Crisis hits onion trade in Nashik hub

Crisis hits onion trade in Nashik hub

Lasalgaon APMC traders stall trading in protest against the issuance of licence to a Mumbai-based trader


The issuance of new licence to an “outsider” has hit the onion trade in Lasalgaon’s Agricultural Produce Market Committee (APMC) in Nashik, with the local traders association boycotting auction of onions for the last five days.

On an average, the market sees the arrival of 3500-4000 quintals of onion daily and absence of trading has resulted in a daily loss of more than Rs 1 crore.

Although Nanasaheb Patil,  president of Lasalgaon’s APMC, said he was hopeful of the trade resuming on Monday, there are apprehensions that onion prices might shoot up in North India if the strike continues.


The participation of Mahendra Kamble, a Mumbai-based trader, in the auction process last Monday had angered the Lasalgaon Traders Association (LTA), which has halted the auction of onions since then.

LTA president Nanduseth Dhaga said that as per convention, only members of their association could participate in trading and outsiders were not allowed. “The APMC might want to go by its law book, but across APMCs, only members of the traders association are allowed to trade. Sudden change in policy will not be allowed,” he said.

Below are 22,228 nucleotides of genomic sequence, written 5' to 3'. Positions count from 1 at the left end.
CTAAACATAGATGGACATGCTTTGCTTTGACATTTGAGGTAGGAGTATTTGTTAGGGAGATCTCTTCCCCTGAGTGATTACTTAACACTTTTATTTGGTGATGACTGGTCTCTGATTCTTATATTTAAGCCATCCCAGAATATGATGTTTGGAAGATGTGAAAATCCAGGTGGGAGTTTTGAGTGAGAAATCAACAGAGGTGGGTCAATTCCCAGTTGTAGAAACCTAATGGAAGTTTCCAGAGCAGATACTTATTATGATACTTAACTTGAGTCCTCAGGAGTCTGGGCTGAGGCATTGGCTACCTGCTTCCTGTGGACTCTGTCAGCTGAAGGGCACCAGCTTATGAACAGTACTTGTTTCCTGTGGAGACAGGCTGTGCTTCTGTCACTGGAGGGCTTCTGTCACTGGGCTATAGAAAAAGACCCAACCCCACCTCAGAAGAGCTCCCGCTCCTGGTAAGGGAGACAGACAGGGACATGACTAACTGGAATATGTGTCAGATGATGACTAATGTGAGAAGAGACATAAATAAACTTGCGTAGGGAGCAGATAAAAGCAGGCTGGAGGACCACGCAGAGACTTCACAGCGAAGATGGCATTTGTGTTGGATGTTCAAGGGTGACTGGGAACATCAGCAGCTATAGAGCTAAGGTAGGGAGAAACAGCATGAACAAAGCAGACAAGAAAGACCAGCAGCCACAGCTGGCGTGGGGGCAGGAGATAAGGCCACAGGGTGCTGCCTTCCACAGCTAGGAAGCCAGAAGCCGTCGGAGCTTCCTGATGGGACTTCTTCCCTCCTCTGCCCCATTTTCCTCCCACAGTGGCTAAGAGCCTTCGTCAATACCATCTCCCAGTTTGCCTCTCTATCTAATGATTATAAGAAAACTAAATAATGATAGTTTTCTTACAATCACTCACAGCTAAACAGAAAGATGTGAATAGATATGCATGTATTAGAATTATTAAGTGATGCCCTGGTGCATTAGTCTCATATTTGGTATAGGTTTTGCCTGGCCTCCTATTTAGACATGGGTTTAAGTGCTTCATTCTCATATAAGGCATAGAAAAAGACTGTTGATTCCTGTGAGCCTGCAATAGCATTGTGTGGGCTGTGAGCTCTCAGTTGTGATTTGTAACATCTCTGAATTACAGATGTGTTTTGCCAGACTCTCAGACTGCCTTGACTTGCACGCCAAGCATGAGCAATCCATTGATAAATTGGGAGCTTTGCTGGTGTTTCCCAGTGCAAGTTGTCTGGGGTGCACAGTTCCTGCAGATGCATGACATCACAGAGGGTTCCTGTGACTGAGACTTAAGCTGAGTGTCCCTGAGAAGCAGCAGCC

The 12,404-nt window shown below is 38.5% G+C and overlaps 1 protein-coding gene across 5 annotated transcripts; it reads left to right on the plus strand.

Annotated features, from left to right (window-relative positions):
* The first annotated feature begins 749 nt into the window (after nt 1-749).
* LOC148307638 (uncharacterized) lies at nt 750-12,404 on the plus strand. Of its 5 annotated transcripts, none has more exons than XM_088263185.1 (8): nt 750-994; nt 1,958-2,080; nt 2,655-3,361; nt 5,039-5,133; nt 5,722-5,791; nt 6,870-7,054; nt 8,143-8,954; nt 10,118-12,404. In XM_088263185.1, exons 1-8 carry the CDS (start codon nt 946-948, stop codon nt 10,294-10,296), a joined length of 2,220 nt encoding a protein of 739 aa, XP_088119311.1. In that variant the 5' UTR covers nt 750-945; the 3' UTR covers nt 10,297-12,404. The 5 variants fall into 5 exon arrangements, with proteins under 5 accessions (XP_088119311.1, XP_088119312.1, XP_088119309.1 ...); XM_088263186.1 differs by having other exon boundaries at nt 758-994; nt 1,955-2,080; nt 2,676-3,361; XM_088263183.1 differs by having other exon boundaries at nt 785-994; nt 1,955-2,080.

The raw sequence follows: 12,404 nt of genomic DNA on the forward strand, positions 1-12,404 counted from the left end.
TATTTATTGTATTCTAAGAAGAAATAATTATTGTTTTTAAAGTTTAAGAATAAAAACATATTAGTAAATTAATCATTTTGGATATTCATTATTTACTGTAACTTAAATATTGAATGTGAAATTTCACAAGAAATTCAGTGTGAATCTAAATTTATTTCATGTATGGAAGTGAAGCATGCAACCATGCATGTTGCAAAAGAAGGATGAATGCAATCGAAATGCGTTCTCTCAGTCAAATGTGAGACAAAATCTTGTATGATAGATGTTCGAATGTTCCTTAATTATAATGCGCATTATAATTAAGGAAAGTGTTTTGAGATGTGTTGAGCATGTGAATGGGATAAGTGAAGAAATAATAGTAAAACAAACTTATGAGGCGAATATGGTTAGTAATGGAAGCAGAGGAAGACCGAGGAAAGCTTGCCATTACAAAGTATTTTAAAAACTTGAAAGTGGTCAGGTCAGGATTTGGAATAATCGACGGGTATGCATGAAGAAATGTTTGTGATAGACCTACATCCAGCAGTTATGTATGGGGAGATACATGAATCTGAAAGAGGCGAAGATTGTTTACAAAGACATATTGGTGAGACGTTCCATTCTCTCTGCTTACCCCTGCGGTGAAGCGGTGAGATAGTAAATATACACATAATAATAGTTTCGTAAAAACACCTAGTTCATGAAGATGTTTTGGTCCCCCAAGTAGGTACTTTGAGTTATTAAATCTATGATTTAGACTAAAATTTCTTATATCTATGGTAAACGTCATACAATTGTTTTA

There are over 227 members of the LTA who trade in the market.

Patil said Kamble was issued licence well within rules and that the LTA was wrong in trying to stall the trader. “The APMC is the licensing authority and we have not done anything wrong by issuing licence. We have issued notices to the traders that if they fail to resume trading by Saturday, we will suspend their licences,” he said.

However, despite the deadline, the market remained closed Saturday since trading is traditionally suspended on a New Moon Day (Amavasya).  The market will remain closed on Sunday too and a final decision by traders could come only by Monday.

The iron grip of traders on both the pricing and working of the markets has long been a contentious issue and farmers have often complained of unfair means adopted by the traders, most of whom enjoy political patronage.

Issuance of licence to traders outside the association, according to insiders, was one of the methods to break the cartel.

Kamble, who had participated in trading on Monday, said he had obtained the licence within the legal framework and hoped to continue to participate in the market without causing any controversy.

Patil said they were making arrangements to start the trade on Monday in any circumstances. “Even now in Lasalgaon, the trading in onion and cereals has stopped, but trading in vegetables is going on. We have asked farmers to take their produce in the Vinchure or Niphad sub markets so that they do not suffer loss,” he said.